Restoration in primary molars placed by undergraduate dental students: reasons for failures

Authors

  • Nor Asilah Harun Department of Paediatric Dentistry and Dental Public Health, Kulliyyah of Dentistry, International Islamic University Malaysia, Kuantan Campus, Bandar Indera Mahkota, 25200 Kuantan, Pahang, Malaysia
  • Munirah Yaacob Periodontic Unit, Department of Restorative Dentistry, Kulliyyah of Dentistry, International Islamic University Malaysia, Kuantan Campus, Bandar Indera Mahkota, 25200 Kuantan, Pahang, Malaysia
  • Mohamad Shafiq Aizuddin Abdul `Alim Klinik Pergigian Pakar, Hospital Tengku Ampuan Afzan, Jalan Tanah Putih, 25200 Kuantan, Pahang, Malaysia
  • Saifullah Ghazali Klinik Pergigian Bandar Sungai Petani, Jalan Badlishah, 08000 Sungai Petani, Kedah, Malaysia
  • Nik Khairul Azmi Nik Khairuzaman Klinik Pergigian Kuala Krai, Klinik Kesihatan Bandar, 18000 Kuala Krai, Kelantan, Malaysia

DOI:

https://doi.org/10.31436/ijohs.v2i2.93

Keywords:

primary molar restorations, longevity, oral hygiene, failure rate

Abstract

Dental caries is one of the most common chronic childhood diseases and highly prevalent in the world. The commonest treatment procedure for dental caries is a dental restoration which aims to retain the tooth. The survival of restoration depends on the factors associated with restorative materials, patients or operators. Thus, this study aimed to determine the reasons for the failure of restoration in posterior primary teeth performed by undergraduate dental students. A total number of 32 patients aged from 5 to 12 years old were included in this study. Overall, 115 primary molar restorations were assessed clinically using the modified United States Public Health Service Ryge criteria. The O’Leary plaque score was used to evaluate the oral hygiene status of all patients. Then, the data was analysed using the Kaplan-Meier survival curves with log-rank test and Cox regression analysis. 43 (37.4 %) restorations failed with 62.1 % for glass ionomer cement and 36.4 % for composite restorations. Marginal adaptation (62.8 %) is the commonest cause of failure. 76.7% of failure restoration was in patients with poor oral hygiene, and it showed a significant difference compared to patients with moderate and good oral hygiene (p = 0.014). Thus, it was concluded that the type of restorative material and oral hygiene status contributed to the failure of restoration placed in primary molar restorations with failure restoration may occur 2.6 times more in poor oral hygiene patients.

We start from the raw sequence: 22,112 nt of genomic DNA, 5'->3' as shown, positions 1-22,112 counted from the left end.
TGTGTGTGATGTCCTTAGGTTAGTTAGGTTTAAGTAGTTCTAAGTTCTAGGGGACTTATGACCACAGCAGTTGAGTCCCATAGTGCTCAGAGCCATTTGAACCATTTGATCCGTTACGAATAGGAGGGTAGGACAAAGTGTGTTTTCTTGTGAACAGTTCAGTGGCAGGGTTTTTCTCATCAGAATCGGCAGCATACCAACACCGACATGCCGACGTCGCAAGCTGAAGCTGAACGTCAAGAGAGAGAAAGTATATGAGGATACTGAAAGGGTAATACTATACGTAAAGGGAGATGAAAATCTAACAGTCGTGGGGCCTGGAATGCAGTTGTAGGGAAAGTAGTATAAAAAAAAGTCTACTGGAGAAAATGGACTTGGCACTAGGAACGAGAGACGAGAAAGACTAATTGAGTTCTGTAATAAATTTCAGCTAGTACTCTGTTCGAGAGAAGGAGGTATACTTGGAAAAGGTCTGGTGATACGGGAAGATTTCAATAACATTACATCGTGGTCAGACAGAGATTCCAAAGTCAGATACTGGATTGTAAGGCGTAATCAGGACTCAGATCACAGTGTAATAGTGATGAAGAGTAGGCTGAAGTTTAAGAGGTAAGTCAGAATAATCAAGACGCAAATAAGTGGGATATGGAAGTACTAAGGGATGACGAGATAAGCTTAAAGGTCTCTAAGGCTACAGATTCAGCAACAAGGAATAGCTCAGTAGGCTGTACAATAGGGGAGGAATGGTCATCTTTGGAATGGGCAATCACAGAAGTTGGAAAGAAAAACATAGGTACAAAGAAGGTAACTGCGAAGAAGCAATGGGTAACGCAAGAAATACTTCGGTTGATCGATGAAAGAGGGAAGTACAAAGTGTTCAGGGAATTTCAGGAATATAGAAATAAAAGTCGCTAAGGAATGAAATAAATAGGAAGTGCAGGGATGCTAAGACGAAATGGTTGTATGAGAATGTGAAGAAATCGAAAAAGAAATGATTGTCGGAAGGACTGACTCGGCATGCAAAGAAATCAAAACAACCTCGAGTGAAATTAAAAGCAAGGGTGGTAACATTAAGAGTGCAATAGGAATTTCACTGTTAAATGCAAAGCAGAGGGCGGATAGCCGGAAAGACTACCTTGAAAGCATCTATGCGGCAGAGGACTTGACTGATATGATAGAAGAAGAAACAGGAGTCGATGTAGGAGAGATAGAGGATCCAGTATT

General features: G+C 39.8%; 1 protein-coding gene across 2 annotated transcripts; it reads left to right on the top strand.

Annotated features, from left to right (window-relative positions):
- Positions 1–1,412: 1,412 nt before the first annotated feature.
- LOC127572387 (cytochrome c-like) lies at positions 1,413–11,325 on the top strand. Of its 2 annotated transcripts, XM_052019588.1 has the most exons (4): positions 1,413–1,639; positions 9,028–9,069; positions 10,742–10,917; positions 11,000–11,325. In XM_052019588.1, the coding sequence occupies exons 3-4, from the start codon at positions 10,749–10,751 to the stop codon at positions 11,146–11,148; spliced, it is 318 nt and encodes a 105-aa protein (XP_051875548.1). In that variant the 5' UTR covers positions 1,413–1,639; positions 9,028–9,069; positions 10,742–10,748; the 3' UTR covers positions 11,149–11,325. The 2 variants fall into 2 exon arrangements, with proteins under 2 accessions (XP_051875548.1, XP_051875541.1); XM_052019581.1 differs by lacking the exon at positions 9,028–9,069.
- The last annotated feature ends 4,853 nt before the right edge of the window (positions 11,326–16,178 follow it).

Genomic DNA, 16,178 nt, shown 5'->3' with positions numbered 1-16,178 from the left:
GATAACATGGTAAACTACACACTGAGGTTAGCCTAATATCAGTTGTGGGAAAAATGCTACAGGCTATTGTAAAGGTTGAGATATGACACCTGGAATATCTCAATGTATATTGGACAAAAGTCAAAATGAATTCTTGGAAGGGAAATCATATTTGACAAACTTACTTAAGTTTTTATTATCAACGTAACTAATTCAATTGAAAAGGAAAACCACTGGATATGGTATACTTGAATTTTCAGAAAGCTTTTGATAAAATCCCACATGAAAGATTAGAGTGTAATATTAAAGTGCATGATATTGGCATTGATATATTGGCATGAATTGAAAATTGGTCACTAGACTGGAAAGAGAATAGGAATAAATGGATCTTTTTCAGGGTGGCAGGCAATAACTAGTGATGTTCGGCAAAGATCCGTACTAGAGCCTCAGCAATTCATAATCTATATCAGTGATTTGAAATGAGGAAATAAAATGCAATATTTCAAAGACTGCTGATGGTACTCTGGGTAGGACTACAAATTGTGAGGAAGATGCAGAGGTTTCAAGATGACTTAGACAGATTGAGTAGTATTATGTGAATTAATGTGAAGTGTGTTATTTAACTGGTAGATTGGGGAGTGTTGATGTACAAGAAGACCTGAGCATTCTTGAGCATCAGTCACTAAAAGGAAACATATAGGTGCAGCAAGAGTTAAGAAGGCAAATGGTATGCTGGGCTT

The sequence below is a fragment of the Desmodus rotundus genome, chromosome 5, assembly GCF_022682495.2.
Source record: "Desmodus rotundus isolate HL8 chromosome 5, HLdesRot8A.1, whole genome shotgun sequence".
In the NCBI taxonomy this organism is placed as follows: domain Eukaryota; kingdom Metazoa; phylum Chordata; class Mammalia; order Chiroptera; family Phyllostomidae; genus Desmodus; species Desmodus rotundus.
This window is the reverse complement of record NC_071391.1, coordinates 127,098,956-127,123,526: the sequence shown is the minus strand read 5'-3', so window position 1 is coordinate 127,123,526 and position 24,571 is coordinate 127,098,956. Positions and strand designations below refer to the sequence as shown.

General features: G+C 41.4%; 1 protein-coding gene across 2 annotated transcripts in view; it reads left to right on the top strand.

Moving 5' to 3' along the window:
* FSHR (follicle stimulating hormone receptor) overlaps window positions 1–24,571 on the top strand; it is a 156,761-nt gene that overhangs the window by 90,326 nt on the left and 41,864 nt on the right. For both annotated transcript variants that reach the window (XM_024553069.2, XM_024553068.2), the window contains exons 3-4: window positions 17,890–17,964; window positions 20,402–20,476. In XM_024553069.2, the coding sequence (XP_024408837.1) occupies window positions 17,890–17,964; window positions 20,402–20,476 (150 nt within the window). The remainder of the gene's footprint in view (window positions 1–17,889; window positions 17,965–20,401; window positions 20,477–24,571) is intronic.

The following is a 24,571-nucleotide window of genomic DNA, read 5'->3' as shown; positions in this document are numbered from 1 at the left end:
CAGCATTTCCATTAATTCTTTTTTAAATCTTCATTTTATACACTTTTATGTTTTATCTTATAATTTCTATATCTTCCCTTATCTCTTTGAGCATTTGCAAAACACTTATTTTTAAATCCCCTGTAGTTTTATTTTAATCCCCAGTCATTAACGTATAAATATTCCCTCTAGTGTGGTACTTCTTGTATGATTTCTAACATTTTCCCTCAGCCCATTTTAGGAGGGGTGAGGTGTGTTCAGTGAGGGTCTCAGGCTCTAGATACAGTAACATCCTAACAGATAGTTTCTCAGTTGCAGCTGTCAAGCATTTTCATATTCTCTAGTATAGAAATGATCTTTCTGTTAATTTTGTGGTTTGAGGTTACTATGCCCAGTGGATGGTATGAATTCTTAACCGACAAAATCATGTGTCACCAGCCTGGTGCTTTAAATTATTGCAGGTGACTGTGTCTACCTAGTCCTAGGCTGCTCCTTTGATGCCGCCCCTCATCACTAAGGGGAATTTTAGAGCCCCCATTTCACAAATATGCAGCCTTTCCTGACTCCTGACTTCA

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Published

2021-07-31

How to Cite

Harun, N. A., Yaacob, M. ., Abdul `Alim, M. S. A. ., Ghazali, S., & Nik Khairuzaman, N. K. A. . (2021). Restoration in primary molars placed by undergraduate dental students: reasons for failures . IIUM Journal of Orofacial and Health Sciences, 2(2), 33–40. https://doi.org/10.31436/ijohs.v2i2.93